The haunting descriptions of the always acutely present landscape contained in the novel spring from Momaday's background. As he says in "What will happen to the land?": "Landscapes tend to stand out in my memory. When I think back to a particular time in my life, I tend to see it in terms of its setting, the background in which it achieves for me a certain relief. Or, to put it another way, I am inclined closely to associate events with the physical dimensions in which they take place … my existence is indivisible with the land."
The other opposition has something of the same nature, is, if one likes, a concretization of the first opposition. What the reader initially thinks he knows about what happens in the novel, and why, sometimes turns out later to contrast with what he actually does know. As a minor illustration, ask what theater Abel served in during the Second World War, and then ask what is the basis of that knowledge.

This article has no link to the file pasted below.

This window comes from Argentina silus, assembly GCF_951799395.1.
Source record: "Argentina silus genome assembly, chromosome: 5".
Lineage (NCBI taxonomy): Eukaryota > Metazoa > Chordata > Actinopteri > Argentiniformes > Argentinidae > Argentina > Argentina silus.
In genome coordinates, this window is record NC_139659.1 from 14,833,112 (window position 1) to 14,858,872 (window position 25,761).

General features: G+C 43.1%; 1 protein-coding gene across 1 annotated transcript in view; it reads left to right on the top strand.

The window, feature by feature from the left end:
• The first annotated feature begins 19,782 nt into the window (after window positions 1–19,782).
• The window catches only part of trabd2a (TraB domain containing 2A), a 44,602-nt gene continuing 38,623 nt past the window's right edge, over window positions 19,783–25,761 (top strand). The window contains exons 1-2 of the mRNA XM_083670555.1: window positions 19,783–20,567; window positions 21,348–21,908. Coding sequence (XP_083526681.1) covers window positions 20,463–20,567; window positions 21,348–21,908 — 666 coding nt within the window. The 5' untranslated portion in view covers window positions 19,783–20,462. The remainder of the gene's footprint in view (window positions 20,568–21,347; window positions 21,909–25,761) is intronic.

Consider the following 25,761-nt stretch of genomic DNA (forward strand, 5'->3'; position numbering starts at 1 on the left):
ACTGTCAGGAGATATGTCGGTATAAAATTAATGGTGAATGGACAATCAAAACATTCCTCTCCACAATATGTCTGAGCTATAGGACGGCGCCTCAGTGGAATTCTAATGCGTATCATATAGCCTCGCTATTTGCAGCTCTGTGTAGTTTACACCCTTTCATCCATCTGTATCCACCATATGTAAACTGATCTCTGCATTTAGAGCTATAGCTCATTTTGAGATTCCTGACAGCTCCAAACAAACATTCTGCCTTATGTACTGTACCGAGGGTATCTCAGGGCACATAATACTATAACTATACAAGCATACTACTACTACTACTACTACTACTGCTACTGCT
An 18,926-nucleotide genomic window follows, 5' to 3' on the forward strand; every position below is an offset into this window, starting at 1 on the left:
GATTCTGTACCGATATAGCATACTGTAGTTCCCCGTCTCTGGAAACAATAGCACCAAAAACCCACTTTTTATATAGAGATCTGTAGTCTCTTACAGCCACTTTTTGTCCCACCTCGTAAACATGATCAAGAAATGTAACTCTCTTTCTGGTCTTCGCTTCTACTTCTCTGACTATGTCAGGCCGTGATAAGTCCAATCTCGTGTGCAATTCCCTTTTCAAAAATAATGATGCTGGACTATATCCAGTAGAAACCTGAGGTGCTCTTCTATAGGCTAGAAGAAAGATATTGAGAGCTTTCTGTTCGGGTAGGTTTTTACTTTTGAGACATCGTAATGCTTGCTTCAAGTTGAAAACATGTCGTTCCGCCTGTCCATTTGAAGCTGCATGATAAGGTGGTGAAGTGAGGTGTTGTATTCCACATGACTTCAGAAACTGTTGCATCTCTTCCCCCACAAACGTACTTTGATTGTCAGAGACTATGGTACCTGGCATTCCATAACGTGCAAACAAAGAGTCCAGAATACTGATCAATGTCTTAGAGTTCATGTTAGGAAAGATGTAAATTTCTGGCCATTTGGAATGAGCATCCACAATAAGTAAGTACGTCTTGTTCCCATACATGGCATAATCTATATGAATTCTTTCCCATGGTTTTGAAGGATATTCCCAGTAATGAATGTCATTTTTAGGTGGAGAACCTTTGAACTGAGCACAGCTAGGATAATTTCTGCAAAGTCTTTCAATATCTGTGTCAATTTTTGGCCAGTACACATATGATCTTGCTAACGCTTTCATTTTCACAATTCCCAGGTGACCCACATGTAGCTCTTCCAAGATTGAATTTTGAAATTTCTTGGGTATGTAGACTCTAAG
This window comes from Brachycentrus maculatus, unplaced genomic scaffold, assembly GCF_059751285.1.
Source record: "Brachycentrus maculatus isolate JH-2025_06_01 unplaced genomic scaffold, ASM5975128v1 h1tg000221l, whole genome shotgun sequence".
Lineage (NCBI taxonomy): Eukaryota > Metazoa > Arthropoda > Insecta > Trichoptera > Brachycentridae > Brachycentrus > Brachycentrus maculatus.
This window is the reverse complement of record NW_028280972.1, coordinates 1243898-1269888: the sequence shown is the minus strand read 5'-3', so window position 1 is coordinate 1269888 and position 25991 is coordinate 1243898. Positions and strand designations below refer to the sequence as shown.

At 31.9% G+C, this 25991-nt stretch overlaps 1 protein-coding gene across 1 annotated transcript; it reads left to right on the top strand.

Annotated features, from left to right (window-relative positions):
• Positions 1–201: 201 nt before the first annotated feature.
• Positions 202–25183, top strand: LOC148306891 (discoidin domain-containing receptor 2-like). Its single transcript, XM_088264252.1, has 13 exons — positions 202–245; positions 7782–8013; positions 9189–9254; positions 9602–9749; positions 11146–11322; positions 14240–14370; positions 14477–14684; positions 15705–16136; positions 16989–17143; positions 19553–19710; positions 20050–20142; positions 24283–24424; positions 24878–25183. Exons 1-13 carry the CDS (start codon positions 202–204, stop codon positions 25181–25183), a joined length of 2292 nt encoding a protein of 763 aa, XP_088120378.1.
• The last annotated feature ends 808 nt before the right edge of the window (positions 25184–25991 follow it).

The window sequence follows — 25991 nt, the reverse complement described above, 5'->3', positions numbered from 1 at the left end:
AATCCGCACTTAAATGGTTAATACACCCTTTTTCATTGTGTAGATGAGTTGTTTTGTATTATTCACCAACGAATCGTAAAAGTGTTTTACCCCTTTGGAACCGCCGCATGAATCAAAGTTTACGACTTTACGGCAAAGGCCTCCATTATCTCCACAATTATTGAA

As the novel continues, the effect of these oppositions grows more profound. At least with reference to the book, if the contrasts between actual knowledge and apparent knowledge can be reconciled, it will be clear that the materials Momaday presents have not been merely organized into unity by the artistic conventions available for that purpose but rather have become fused into unity through the combined efforts of both author and reader. These efforts might eventually yield cultural results also.
Plotting the events of this novel has some conventional aspects. In House Made of Dawn specific dates stand at the head of the chapters. But the events Momaday depicts are forced into an apparently plotted order by those dates. In actuality, they explode out of their chronological patterns, and not only because Momaday depicts them more than once. Many have taken place at some period before the date on which we see them described. We are sometimes not clear about the specific time of their occurrence. We are not sure, for example, how old Abel was when he captured the eagle as a member of the Eagle Watchers Society, nor how old "old enough" was when Francisco took Abel and his older brother, Vidal, to explain to them the movements of the sun along the silhouetted rim of Black Mesa.